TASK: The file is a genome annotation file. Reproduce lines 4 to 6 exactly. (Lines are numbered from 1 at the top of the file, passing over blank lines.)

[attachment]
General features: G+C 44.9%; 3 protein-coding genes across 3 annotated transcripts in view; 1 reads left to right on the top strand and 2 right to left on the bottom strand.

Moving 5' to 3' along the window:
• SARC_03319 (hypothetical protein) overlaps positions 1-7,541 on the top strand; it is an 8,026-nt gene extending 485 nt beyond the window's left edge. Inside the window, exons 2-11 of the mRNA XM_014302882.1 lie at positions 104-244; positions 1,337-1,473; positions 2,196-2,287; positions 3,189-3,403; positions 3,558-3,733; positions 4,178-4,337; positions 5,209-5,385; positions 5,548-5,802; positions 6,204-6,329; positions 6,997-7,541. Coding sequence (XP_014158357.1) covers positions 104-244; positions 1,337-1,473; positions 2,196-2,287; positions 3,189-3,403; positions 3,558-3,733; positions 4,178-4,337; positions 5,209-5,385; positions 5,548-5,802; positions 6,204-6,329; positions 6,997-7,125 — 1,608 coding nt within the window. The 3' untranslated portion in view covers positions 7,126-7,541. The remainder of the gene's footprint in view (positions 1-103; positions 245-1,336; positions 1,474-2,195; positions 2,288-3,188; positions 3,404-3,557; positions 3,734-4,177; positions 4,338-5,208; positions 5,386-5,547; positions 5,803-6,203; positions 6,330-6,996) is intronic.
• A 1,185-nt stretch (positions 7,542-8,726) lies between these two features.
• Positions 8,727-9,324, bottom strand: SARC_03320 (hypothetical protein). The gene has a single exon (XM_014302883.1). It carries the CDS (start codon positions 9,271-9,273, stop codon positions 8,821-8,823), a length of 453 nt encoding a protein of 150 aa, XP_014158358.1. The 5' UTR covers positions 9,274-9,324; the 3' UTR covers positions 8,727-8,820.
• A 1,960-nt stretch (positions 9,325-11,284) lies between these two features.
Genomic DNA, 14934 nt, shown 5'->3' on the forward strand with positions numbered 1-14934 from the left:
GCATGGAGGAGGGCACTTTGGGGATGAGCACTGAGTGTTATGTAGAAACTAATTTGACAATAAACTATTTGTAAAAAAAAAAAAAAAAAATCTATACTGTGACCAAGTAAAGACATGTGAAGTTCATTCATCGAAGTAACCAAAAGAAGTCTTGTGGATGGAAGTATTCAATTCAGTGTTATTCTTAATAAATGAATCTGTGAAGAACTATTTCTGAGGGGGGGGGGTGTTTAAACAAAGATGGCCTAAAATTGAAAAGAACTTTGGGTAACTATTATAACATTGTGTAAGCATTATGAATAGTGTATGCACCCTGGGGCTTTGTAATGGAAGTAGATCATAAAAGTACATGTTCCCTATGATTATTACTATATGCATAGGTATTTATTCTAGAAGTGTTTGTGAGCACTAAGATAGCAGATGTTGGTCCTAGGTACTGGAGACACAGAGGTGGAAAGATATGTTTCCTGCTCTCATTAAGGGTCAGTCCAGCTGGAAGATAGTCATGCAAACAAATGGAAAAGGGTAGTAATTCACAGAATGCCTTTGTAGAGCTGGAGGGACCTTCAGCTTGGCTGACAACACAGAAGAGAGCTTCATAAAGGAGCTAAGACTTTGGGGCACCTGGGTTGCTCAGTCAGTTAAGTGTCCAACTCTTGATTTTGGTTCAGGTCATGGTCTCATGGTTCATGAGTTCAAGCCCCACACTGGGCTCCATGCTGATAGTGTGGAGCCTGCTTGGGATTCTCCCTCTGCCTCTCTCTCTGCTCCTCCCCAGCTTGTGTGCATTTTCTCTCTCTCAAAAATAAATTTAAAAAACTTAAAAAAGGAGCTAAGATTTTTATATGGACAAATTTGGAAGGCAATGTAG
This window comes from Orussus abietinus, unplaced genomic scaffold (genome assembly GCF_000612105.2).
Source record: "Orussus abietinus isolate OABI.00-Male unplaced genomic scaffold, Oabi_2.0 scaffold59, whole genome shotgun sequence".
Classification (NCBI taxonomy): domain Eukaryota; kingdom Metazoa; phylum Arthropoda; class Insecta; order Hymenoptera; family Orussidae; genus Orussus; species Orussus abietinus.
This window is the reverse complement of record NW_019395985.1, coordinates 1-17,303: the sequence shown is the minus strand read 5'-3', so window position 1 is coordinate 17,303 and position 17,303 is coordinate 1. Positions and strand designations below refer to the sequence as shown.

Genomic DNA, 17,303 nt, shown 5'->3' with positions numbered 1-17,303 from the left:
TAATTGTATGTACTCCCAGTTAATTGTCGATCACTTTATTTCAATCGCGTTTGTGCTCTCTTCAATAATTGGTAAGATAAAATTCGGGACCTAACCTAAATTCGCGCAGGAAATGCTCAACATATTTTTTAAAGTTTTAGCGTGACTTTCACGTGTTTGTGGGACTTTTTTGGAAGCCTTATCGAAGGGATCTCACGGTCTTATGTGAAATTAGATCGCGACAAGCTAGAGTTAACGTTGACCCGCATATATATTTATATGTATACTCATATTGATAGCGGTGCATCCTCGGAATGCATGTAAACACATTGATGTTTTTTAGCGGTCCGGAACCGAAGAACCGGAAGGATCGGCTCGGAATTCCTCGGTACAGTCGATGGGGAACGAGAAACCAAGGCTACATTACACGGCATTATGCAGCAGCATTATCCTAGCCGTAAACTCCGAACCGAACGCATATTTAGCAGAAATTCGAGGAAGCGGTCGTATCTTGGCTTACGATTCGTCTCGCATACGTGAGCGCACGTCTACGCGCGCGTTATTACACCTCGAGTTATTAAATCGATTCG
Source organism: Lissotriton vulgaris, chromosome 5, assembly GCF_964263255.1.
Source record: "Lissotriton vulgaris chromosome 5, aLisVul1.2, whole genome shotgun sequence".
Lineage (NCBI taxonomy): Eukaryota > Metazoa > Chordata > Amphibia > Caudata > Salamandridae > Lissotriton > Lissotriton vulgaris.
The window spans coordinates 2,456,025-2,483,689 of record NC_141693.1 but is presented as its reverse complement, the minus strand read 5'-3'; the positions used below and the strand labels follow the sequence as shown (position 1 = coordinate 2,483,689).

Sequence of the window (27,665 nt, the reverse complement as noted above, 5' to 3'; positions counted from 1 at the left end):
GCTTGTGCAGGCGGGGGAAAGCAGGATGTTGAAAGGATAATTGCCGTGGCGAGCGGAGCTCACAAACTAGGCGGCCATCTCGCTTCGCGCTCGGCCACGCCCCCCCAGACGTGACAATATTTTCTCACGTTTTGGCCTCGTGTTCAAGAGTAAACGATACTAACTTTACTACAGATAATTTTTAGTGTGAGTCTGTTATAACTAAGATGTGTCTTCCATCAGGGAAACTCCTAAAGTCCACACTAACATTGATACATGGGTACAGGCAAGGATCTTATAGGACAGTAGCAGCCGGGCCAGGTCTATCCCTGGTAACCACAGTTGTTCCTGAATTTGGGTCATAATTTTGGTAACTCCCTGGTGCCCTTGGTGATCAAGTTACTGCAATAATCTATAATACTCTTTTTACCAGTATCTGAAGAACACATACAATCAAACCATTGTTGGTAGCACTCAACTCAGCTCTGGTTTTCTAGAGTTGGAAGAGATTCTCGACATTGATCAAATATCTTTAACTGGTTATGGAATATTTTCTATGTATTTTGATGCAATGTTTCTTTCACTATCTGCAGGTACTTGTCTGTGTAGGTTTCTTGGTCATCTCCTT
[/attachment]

• A 1,185-nt stretch (positions 7,542-8,726) lies between these two features.
• Positions 8,727-9,324, bottom strand: SARC_03320 (hypothetical protein). The gene has a single exon (XM_014302883.1). It carries the CDS (start codon positions 9,271-9,273, stop codon positions 8,821-8,823), a length of 453 nt encoding a protein of 150 aa, XP_014158358.1. The 5' UTR covers positions 9,274-9,324; the 3' UTR covers positions 8,727-8,820.
• A 1,960-nt stretch (positions 9,325-11,284) lies between these two features.